Colorado Springs was recently included in the top three “Best Places to Live” ranking by U.S. News & World Report magazine. We attract students and professionals to our great city with low unemployment rates, nationally ranked colleges and booming construction of quality schools, parks, recreation and entertainment facilities.

But for being one of the best cities in the country, we still have work to do to improve the health of our young people. Our El Paso region has one of the highest rates of teen electronic cigarette, or e-cigarette, use in the state, with over 44% of our students reporting having ever used an electronic vaping product in the 2017 Healthy Kids Colorado Survey. And over a quarter of students reporting having smoked cigarettes, e-vapor products or used other tobacco products on one or more of the past 30 days.

Colorado Springs is not alone in this crisis. As has been widely reported in the news, Colorado currently leads the country in terms of teenage rates of e-cigarette use, and across the country e-cigarettes are now the most commonly used form of tobacco among youth in the United States.

In 2018, President Trump’s appointee for the U.S. Surgeon General, Jerome Adams, published a vaping advisory to address the recent surge in e-cigarette use among youth; in fact, he called it an epidemic.

What many young people don’t know is that an e-cigarette pod can contain as much nicotine as one pack of cigarettes, and we know that nicotine is not only addictive and toxic, but it also has a negative impact on the developing brain. Research shows that by adulthood, teen nicotine users have lower cognitive function, more impulsivity and shorter attention spans. They have more depression and anxiety. And teens who begin smoking by using e-cigarettes are more likely to become cigarette smokers, leading to a lifetime of addiction.

Despite epidemic-levels of e-cigarette use among teens in our state, we currently do not impose any tax on these products. Today in Colorado, a pack of cigarettes costs about $5.60 and an equivalent amount of liquid nicotine for e-cigarettes is sold for about $1.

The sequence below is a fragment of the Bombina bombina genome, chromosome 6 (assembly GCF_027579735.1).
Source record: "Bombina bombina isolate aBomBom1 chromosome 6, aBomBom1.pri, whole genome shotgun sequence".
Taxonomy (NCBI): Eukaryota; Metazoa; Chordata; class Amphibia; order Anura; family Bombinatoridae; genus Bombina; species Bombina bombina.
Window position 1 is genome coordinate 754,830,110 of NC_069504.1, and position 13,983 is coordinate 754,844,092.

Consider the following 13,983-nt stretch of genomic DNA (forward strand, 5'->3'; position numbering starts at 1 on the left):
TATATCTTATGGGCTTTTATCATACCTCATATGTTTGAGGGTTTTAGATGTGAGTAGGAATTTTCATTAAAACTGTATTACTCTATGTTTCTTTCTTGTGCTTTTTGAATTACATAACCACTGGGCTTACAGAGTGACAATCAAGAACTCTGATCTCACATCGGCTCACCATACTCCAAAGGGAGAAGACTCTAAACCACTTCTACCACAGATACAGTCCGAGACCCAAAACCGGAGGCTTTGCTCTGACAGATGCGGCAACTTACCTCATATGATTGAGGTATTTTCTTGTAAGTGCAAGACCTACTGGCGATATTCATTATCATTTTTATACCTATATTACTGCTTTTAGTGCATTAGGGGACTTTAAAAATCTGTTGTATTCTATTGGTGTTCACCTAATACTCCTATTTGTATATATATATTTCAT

The single most effective way we can discourage teen smoking and vaping use is to raise the price of nicotine products. That’s why Children’s Hospital Colorado, Colorado Springs and Peak Vista Community Health Centers have joined Gov. Jared Polis, Healthier Colorado and many more business, health and education leaders in the state to support House Bill 1333, a proposal that would ask Colorado voters to approve an increase in the taxes on cigarettes, other tobacco products like cigars and chewing tobacco, and apply an equivalent tax the nicotine used in vaping.

Not only will HB 1333 help address the skyrocketing numbers of teens who are vaping in our community and decrease overall smoking rates, but it would also lead to reductions in the costly financial burden that all Coloradans must bear because of smoking-related illnesses each year. Taxpayers and businesses currently absorb $1.89 billion annually in healthcare costs directly caused by smoking. To put that further into perspective, Colorado residents’ state and federal tax burden from smoking-caused government expenditures exceeds $650 per household.

Since most smoking-related diseases take years to develop, health care cost savings will continue to grow over time. And since lower-income people are a proportionally large percentage of smokers in Colorado, smoking reductions could lower avoidable state Medicaid program expenditures significantly.

Once passed by voters, half of the $317 million in anticipated revenue would be reinvested into programs to reduce smoking and facilitate stronger protective factors that will prevent youth use of tobacco and nicotine products. These proven, evidence-based programs prevent kids from getting hooked, help adults quit smoking and aid communities that have been historically targeted by tobacco companies.

The measure would also drive major new investments in child and youth mental health, including suicide prevention, school-based programs to provide mental health services, crisis response services and care for children, and youth with serious behavioral needs.

With only a few days left in the legislative session, the time is now to tackle the teen vaping epidemic and help curb youth smoking. That’s why we strongly urge our local state legislators to support HB 1333 to keep a new generation of our kids from becoming addicted to tobacco and nicotine products, while also lowering Colorado’s health care costs associated with smoking in the long run.

Join us in our efforts to combat youth vaping and tobacco use in Colorado and take action today by emailing your state lawmaker to urge their support of House Bill 1333.

Margaret Sabin is president of Children’s Hospital Colorado, Colorado Springs, and Darvi Rahaman, MD, pediatrician and vice president of Medical Services at Peak Vista Community Health Centers.

Margaret Sabin is president of Children’s Hospital Colorado, Colorado Springs, and Darvi Rahaman, MD, pediatrician and vice president of Medical Services at Peak Vista Community Health Centers.

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